20. Google is bringing a Tab Strip to Chrome for Windows and Linux If you have used the Microsoft Edge web browser, classic or new, you may have stumbled upon the browser's Tab Strip feature. Just click on the arrow icon on the tab bar to display thumbnail images of the sites and resources open in the browser. It appears that Google is attempting to bring a similar feature to the company's Chrome web browser. Already in Chrome OS, Google engineers are working on introducing Tab Strip functionality in the Chrome browser. The feature introduces an option in the Chrome browser to display a strip of tabs. While it is unclear yet how it would be activated by the user, it is likely that Google is adding an icon to the browser's tab bar to activate and deactivate the Tab Strip view in the browser. The following screenshot shows the Tab Strip in the Microsoft Edge web browser. The arrow icon next to the plus icon in the Tab Bar displays and hides the Tab Strip interface. When activated, it pushes the activate site down as it needs room to display the thumbnails. Edge users may use drag and drop to change the order of tabs or jump to any open site with a click on the tab. The video that is embedded below demonstrates how the Tab Strip looks like in Chrome OS. All tabs open in the web browser are displayed with thumbnails when users activate the Tab Strip functionality. Since thumbnails use a wider area than tabs, scrolling is available to go through the list of open sites and resources in the browser. It is furthermore possible to drag and drop tabs to reorder them just like it is the case in Chrome's Tab Bar (and any other browser's for that matter). The visualization may improve use on touch-enabled devices and help users locate tabs quicker. Google did not reveal when the new functionality will land in Chrome; it is likely that it will be introduced behind a flag that users need to enable to activate the functionality. Closing Words While I'd like to see options to scroll the tab bar in Chrome, as the browser still becomes unusable when too many tabs are opened, it is clear that the Tab Strip would offer users some resource as it supports scrolling. Chrome users who cannot identify tabs anymore could use it for navigational purposes. Source: Google is bringing a Tab Strip to Chrome for Windows and Linux (gHacks - Martin Brinkmann)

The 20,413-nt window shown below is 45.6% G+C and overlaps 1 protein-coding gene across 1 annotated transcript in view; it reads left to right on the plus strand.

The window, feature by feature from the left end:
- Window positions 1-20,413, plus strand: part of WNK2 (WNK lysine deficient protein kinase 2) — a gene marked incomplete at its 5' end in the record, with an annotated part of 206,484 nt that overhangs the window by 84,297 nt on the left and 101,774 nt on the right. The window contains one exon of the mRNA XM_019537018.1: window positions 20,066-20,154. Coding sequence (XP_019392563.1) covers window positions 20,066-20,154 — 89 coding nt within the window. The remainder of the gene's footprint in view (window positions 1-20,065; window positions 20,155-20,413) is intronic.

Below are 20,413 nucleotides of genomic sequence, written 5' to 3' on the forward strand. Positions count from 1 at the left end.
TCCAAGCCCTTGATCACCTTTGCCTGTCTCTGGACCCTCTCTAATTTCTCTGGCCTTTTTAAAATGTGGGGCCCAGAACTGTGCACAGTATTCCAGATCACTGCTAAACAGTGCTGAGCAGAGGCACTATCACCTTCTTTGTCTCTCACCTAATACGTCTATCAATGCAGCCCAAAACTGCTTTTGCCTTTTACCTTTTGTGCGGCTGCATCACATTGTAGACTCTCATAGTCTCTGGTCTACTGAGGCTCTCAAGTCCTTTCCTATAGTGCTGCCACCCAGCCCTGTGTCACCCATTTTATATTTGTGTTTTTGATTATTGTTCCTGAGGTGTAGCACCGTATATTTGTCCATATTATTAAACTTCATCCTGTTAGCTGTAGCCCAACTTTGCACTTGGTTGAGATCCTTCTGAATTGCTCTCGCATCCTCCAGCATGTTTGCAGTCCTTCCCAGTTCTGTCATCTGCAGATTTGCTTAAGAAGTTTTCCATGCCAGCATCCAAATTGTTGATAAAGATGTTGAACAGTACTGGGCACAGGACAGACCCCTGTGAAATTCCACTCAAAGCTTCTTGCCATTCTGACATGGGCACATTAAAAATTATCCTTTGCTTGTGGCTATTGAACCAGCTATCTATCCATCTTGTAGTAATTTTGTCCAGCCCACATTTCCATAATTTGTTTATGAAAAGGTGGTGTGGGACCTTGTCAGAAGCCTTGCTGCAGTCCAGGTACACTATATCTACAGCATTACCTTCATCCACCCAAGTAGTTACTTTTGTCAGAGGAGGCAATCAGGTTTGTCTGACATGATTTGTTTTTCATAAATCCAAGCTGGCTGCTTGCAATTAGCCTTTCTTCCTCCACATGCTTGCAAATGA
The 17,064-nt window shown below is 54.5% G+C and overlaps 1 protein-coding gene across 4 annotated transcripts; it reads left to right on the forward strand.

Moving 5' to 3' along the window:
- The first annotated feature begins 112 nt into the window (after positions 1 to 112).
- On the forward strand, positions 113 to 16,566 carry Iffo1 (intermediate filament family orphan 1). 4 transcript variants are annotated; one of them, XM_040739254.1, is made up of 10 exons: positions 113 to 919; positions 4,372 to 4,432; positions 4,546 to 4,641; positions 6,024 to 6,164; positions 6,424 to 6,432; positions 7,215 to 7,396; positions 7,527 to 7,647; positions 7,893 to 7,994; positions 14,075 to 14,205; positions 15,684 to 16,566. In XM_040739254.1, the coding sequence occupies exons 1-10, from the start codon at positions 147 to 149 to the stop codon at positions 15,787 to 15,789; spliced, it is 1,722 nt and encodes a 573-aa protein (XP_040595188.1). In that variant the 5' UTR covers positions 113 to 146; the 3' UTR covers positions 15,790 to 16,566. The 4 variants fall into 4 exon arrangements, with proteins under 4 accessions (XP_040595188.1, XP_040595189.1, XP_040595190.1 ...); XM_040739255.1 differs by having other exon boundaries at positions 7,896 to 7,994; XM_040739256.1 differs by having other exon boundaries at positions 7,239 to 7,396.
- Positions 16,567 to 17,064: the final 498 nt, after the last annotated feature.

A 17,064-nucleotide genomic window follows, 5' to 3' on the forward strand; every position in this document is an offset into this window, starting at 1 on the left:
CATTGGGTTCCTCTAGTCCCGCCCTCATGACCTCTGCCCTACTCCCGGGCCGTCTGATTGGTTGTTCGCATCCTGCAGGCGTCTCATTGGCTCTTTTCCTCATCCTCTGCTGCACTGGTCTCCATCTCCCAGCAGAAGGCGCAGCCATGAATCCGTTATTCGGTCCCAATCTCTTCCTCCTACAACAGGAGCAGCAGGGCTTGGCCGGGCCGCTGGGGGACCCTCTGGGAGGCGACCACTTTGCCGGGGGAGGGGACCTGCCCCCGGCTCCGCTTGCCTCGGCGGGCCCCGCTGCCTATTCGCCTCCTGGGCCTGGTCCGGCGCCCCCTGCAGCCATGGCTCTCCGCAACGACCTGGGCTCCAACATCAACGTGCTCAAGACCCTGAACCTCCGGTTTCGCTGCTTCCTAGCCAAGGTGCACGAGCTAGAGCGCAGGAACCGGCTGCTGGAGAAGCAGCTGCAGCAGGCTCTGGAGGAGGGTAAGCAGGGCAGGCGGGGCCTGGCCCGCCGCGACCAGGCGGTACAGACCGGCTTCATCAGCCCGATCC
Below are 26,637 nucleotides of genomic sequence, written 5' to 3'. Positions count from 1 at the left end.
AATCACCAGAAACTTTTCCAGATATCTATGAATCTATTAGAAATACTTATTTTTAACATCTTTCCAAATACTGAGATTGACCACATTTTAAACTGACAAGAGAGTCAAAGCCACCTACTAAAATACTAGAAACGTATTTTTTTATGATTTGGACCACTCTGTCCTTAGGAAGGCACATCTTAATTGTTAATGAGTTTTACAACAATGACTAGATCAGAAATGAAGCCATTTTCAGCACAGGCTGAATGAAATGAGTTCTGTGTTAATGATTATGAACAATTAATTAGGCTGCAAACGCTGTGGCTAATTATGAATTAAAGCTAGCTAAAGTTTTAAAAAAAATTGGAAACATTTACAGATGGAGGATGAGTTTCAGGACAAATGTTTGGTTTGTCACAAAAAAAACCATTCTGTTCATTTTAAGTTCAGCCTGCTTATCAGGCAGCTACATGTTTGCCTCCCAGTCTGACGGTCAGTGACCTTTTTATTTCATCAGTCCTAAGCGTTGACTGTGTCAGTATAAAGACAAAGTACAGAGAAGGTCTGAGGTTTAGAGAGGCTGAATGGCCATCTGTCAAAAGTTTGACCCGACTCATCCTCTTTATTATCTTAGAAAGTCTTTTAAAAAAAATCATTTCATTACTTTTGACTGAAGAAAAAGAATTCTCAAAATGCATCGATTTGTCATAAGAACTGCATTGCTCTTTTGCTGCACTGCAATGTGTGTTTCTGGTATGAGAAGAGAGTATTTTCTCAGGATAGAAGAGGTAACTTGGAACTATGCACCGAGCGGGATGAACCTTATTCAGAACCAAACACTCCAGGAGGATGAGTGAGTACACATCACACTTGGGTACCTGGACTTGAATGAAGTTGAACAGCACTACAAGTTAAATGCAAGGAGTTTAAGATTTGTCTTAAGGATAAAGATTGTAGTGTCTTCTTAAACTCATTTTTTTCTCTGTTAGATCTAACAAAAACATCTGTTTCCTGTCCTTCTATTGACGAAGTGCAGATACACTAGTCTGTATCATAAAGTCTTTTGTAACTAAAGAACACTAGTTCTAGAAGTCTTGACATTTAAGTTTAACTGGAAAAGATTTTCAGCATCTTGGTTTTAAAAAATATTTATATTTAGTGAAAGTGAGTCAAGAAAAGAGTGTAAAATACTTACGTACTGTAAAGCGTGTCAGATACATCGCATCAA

21. The Debian Project has announced the availability of Debian 10.2. The announcement means that you can download new Debian 10 ISO images that include all the latest updates, this is good as clean installs will have fewer updates to install and the new ISOs can be installed on offline machines to ensure they have all the latest updates. In its announcement, the Debian Project said: The new update brings several new bug fixes for some popular packages including Flatpak, Emacs, GNOME Shell, LibreOffice, Python 2.7, systemd, uBlock, Thunderbird, PHP 7.3, the Linux kernel, Firefox, and Chromium. Unfortunately, older 32-bit ARM devices running the armel Debian port have lost the Firefox package as it is no longer supportable due to a NodeJS build dependency. If you already have Debian 10 installed, there is no need to throw away your old installation media or do a clean installation. In order to upgrade to Debian 10.2 just apply all of the available updates, if you regularly keep your system up to date anyway then you won’t have many more updates to install. Debian 10 was released earlier this year. With the mainline security support and the extended support, you can expect to receive updates for this version until 2024. Source: Debian 10.2 released with the latest bug fixes (via Neowin)